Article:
“I think we’re in alignment,” Rooney said. “This is a Social Services issue. It is a complicated issue.”
Would you favor freezing property taxes for all seniors?
Rooney said none of the seniors he spoke to asked for a tax freeze.
“Once you do that, a void would have to be filled,” he said. “It’s a very complicated issue. I don’t think that could happen. However, I do think there is more we can do.”
“I do agree with my opponent on this,” Stevens said.
Stevens said there are utility grants, heating grants and programs like Project Warmth seniors can apply for.
He said he would want to see how a freeze for all seniors would affect other things, such as town services, and wondered if that would make the town a less desirable place for seniors to live.
“I agree,” Rooney said. “I believe it’s an impossible feat.”
He said if the town increased the commercial tax base more, then it could consider something like that.
Stevens said there are “incredible services” and financial relief packages seniors could apply for, not that all would be approved for it. He said the town should get more information to seniors to help them.
One questioner said the town has a history of cutting services, then blaming the Board of Education budget.
Stevens said the town lost 23 employees over the last three years, making it more difficult to provide services in a timely manner.
“We need to get more in the budget process. As your first selectman, I will go to every Board of Education budget workshop,” Stevens said. “I will know the budget before it crosses my desk. My priority will be to offer the Blue Ribbon Schools we have now, while being fiscally responsible.”
He said the school board is doing a good job of finding cost savings.
“The Board of Education budget is very strong,” Rooney said. “But it’s important we talk about the first selectman’s job here.”
Rooney said the superintendent oversees the education side and the first selectman oversees the municipal side.
He said the town needs to provide children with a good education, but added the schools are well funded and town employees and police are underpaid.
“Yes, the first selectman does play a role in the Board of Education budget,” Stevens said in his rebuttal, noting how the first selectman can lower it, increase it or keep it the same during the process.
“When I think of the 20 percent that goes to the town, why haven’t we used that to increase services?” Stevens asked.
“It’s true the first selectman has a say in the Board of Education budget,” Rooney said.
On open positions at Town Hall, Rooney said the job market is different after COVID. “It is very difficult to find people to work with the specific skills for these jobs,” he said.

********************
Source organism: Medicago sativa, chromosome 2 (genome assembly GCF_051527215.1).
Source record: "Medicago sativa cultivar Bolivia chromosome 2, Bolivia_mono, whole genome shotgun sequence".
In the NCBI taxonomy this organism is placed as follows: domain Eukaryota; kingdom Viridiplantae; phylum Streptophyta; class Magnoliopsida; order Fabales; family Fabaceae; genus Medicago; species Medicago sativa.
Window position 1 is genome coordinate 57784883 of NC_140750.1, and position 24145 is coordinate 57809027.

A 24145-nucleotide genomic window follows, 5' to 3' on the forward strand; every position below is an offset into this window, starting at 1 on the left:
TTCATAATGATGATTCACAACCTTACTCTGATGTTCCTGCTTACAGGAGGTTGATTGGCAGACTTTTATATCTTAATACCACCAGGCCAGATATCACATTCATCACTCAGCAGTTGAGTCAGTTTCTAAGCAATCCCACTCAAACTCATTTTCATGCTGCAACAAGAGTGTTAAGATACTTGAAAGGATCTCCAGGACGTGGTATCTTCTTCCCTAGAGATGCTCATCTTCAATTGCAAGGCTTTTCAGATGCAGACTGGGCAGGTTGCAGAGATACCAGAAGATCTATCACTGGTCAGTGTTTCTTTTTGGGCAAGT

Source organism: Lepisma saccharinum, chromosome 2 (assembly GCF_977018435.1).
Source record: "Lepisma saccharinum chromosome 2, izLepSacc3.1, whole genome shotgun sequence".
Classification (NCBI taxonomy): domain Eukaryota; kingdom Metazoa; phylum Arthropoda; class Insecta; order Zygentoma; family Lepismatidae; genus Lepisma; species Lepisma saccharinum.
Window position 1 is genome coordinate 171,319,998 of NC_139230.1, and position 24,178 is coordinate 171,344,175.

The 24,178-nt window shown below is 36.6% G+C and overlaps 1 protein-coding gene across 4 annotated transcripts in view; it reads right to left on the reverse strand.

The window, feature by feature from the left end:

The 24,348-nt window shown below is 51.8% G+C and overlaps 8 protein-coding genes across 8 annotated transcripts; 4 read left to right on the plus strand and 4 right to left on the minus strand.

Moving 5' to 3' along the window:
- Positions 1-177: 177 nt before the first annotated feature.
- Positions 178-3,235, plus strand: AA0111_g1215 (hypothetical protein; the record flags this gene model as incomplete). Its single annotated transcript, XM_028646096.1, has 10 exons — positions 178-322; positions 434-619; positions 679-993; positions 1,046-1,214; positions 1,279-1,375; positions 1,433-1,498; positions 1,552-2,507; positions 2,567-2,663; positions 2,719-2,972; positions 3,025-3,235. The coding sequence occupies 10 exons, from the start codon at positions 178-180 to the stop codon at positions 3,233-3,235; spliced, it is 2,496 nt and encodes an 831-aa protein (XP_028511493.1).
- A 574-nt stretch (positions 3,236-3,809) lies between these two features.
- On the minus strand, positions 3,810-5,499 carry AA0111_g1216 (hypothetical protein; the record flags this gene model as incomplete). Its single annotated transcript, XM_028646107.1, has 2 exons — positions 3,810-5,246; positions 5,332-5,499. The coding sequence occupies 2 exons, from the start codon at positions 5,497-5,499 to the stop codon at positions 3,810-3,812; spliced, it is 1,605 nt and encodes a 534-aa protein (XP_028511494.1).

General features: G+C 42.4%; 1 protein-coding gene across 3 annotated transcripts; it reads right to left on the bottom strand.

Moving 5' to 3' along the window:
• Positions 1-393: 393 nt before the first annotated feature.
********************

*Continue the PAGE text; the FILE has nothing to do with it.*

Rooney said if you hire the wrong person, it is harder to move on from them. “We have to find qualified people to fill these positions,” he said.
The candidates were asked their thoughts on signage along town roadways.
“I’m a major violator of this. My signs are everywhere,” Rooney joked. “I think a lot of signs we see are beneficial to the community. If it becomes a concern, as first selectman I would look into it.”
Rooney said signs for events like the Apple Festival and the Monroe Farmers’ Market can be informative, but conceded how some people can find too many signs to be an eyesore.
Stevens said a roofing business should be able to put its sign on the lawn of a house it’s working on, for example, but added that sometimes signs can cause a sight-line hazard.
“We have a sign ordinance,” he said.
Stevens agreed signs for town events are important, but added there are permits for commercial signs advertising things like a painting company. “If we do nothing, signs will be everywhere,” he said. “It’s an issue.”
Destination towns have things like breweries. What would you do as first selectman to make Monroe a destination town?
“I met with the EDC on this. I’m all for it,” Stevens said, suggesting Monroe start by helping its farms, citing successful places like Jones Family Farms in Shelton.
“When we lost Veracious, people cried,” he said. “Young people were mad when it left. I would love to have it back.”
Stevens suggested ideas like farms selling ice cream and soaps, and wine and antique trails. “Yes, I’m all for it. It brings in the tourism,” he said.
Rooney said he started Restaurant Week in Monroe years ago.
Because of Monroe’s history with the paranormal, Rooney said he’s thought of a haunted Halloween parade, as well as other events like a Santa Con with a trolley bringing people to bars and restaurants.
“We have a great lakefront, nine miles,” he said. “Why not pontoon boats?
“When I sat on EDC, a woman said she started Restaurant Week,” Stevens said. “I’m not going to argue the semantics of it.”
“You have to be innovative,” Rooney said. “It’s one thing to talk about it and another to do it. I have done it. I started Restaurant Week, advertising and promoting it with graphic design. I have proven I can take something from nothing and create it for the town.”